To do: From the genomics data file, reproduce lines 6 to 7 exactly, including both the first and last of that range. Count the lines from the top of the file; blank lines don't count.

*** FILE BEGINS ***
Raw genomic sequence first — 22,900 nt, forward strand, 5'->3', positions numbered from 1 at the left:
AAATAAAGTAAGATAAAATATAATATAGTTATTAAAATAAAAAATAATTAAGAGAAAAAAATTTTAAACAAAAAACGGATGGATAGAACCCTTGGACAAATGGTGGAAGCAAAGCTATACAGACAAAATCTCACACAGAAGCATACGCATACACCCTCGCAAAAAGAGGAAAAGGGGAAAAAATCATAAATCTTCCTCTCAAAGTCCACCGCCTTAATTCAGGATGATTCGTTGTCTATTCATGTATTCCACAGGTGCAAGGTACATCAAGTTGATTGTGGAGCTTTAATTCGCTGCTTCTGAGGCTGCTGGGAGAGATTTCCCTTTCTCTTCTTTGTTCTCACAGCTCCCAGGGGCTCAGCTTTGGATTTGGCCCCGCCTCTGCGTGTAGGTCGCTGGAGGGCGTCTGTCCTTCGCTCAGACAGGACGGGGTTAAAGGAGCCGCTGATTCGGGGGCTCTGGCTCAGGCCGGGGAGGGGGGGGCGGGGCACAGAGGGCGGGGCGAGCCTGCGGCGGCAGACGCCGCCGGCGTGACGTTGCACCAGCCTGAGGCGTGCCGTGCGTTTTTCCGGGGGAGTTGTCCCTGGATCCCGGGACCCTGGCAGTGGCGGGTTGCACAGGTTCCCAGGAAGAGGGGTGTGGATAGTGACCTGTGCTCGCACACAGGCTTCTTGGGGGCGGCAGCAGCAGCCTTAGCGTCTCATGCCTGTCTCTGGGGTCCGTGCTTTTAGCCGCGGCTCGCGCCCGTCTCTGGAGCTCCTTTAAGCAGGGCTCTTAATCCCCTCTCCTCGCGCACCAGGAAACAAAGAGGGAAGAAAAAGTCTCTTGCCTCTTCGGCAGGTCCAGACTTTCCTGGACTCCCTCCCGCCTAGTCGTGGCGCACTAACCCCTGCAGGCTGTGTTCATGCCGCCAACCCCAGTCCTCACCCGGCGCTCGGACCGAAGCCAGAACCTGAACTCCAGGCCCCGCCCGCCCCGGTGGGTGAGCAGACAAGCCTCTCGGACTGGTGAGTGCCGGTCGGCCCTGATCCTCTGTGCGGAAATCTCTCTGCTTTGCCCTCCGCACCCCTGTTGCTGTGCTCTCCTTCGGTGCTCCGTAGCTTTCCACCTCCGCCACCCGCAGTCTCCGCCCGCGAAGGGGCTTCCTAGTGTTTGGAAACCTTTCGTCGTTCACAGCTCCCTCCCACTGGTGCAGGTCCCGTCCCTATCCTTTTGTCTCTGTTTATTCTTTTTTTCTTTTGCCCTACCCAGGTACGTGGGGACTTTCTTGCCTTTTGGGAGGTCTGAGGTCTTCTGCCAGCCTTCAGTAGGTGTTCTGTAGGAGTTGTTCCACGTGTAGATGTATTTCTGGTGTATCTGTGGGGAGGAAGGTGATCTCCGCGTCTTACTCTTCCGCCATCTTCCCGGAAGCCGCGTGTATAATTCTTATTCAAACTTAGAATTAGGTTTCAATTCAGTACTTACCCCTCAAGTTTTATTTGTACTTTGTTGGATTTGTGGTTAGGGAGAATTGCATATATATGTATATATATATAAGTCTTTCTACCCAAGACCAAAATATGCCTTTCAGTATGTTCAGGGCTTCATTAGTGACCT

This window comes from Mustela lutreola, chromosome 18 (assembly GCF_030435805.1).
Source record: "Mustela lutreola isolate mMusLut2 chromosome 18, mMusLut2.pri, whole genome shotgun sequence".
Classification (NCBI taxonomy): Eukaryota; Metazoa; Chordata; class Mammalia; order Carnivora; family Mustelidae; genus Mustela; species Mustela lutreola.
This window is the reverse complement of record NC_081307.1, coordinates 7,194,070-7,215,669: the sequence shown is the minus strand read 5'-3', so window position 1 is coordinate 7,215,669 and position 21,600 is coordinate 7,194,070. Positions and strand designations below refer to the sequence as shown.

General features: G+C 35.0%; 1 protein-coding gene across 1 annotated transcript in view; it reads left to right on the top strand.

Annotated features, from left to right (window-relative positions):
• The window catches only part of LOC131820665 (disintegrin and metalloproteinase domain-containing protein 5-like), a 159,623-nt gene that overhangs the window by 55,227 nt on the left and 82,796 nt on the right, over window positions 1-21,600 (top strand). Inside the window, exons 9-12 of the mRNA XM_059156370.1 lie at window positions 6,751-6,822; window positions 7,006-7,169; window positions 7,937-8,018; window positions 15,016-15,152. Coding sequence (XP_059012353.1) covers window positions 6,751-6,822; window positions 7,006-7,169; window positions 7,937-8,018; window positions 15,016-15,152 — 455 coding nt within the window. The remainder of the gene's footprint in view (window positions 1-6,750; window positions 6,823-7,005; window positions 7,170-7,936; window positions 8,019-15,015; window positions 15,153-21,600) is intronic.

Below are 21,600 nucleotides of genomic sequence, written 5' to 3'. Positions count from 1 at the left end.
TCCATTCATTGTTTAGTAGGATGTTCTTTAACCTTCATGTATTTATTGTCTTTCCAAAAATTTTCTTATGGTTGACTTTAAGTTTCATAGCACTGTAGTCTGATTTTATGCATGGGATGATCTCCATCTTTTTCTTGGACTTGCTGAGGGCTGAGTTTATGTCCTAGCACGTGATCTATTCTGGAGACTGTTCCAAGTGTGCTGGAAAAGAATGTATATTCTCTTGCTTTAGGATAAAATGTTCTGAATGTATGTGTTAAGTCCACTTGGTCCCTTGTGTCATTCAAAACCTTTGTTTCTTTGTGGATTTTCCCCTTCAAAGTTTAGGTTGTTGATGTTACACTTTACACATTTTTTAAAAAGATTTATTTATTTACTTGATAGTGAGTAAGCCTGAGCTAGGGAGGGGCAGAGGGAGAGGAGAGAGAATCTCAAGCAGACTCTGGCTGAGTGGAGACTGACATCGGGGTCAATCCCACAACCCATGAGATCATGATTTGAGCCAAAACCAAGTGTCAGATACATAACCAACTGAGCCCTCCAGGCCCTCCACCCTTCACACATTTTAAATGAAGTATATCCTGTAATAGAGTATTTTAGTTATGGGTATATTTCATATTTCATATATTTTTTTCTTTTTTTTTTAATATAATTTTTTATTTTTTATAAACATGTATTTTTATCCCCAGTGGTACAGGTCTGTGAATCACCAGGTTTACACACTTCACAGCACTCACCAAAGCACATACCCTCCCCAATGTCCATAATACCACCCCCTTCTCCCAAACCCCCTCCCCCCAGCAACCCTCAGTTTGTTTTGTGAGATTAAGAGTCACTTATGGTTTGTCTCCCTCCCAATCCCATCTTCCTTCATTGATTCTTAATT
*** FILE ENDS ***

This window is the reverse complement of record NC_081307.1, coordinates 7,194,070-7,215,669: the sequence shown is the minus strand read 5'-3', so window position 1 is coordinate 7,215,669 and position 21,600 is coordinate 7,194,070. Positions and strand designations below refer to the sequence as shown.

General features: G+C 35.0%; 1 protein-coding gene across 1 annotated transcript in view; it reads left to right on the top strand.